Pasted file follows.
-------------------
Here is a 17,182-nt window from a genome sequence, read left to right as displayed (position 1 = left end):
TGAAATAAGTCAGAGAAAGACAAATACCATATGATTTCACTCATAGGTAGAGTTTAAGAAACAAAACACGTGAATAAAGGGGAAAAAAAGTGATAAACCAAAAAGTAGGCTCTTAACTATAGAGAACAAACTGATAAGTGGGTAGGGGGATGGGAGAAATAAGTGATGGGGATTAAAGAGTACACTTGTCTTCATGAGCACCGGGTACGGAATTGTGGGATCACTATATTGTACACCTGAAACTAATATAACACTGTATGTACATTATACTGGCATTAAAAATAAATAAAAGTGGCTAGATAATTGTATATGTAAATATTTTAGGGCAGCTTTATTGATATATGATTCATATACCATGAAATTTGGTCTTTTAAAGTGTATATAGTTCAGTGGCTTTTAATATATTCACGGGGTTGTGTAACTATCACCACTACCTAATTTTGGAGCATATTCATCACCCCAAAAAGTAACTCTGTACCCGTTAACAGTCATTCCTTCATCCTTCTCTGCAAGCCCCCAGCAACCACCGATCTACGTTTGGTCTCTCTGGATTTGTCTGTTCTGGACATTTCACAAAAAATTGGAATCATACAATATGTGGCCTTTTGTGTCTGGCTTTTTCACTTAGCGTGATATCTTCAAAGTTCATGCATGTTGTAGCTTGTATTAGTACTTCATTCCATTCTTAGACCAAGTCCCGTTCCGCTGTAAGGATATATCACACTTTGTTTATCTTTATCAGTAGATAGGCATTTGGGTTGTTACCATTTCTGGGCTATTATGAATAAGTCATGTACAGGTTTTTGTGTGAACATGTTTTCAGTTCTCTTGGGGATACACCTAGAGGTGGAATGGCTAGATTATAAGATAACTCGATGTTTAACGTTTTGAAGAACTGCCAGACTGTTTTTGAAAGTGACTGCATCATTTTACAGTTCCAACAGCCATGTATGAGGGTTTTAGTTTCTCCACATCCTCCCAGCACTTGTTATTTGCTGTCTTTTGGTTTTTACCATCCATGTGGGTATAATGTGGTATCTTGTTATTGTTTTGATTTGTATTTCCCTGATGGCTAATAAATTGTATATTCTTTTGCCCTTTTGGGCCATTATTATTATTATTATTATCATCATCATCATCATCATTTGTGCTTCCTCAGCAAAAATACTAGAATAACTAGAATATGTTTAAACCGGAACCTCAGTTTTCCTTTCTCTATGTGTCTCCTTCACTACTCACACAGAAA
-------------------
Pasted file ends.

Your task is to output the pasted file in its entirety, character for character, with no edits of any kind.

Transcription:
Here is a 17,182-nt window from a genome sequence, read left to right as displayed (position 1 = left end):
TGAAATAAGTCAGAGAAAGACAAATACCATATGATTTCACTCATAGGTAGAGTTTAAGAAACAAAACACGTGAATAAAGGGGAAAAAAAGTGATAAACCAAAAAGTAGGCTCTTAACTATAGAGAACAAACTGATAAGTGGGTAGGGGGATGGGAGAAATAAGTGATGGGGATTAAAGAGTACACTTGTCTTCATGAGCACCGGGTACGGAATTGTGGGATCACTATATTGTACACCTGAAACTAATATAACACTGTATGTACATTATACTGGCATTAAAAATAAATAAAAGTGGCTAGATAATTGTATATGTAAATATTTTAGGGCAGCTTTATTGATATATGATTCATATACCATGAAATTTGGTCTTTTAAAGTGTATATAGTTCAGTGGCTTTTAATATATTCACGGGGTTGTGTAACTATCACCACTACCTAATTTTGGAGCATATTCATCACCCCAAAAAGTAACTCTGTACCCGTTAACAGTCATTCCTTCATCCTTCTCTGCAAGCCCCCAGCAACCACCGATCTACGTTTGGTCTCTCTGGATTTGTCTGTTCTGGACATTTCACAAAAAATTGGAATCATACAATATGTGGCCTTTTGTGTCTGGCTTTTTCACTTAGCGTGATATCTTCAAAGTTCATGCATGTTGTAGCTTGTATTAGTACTTCATTCCATTCTTAGACCAAGTCCCGTTCCGCTGTAAGGATATATCACACTTTGTTTATCTTTATCAGTAGATAGGCATTTGGGTTGTTACCATTTCTGGGCTATTATGAATAAGTCATGTACAGGTTTTTGTGTGAACATGTTTTCAGTTCTCTTGGGGATACACCTAGAGGTGGAATGGCTAGATTATAAGATAACTCGATGTTTAACGTTTTGAAGAACTGCCAGACTGTTTTTGAAAGTGACTGCATCATTTTACAGTTCCAACAGCCATGTATGAGGGTTTTAGTTTCTCCACATCCTCCCAGCACTTGTTATTTGCTGTCTTTTGGTTTTTACCATCCATGTGGGTATAATGTGGTATCTTGTTATTGTTTTGATTTGTATTTCCCTGATGGCTAATAAATTGTATATTCTTTTGCCCTTTTGGGCCATTATTATTATTATTATTATCATCATCATCATCATCATTTGTGCTTCCTCAGCAAAAATACTAGAATAACTAGAATATGTTTAAACCGGAACCTCAGTTTTCCTTTCTCTATGTGTCTCCTTCACTACTCACACAGAAA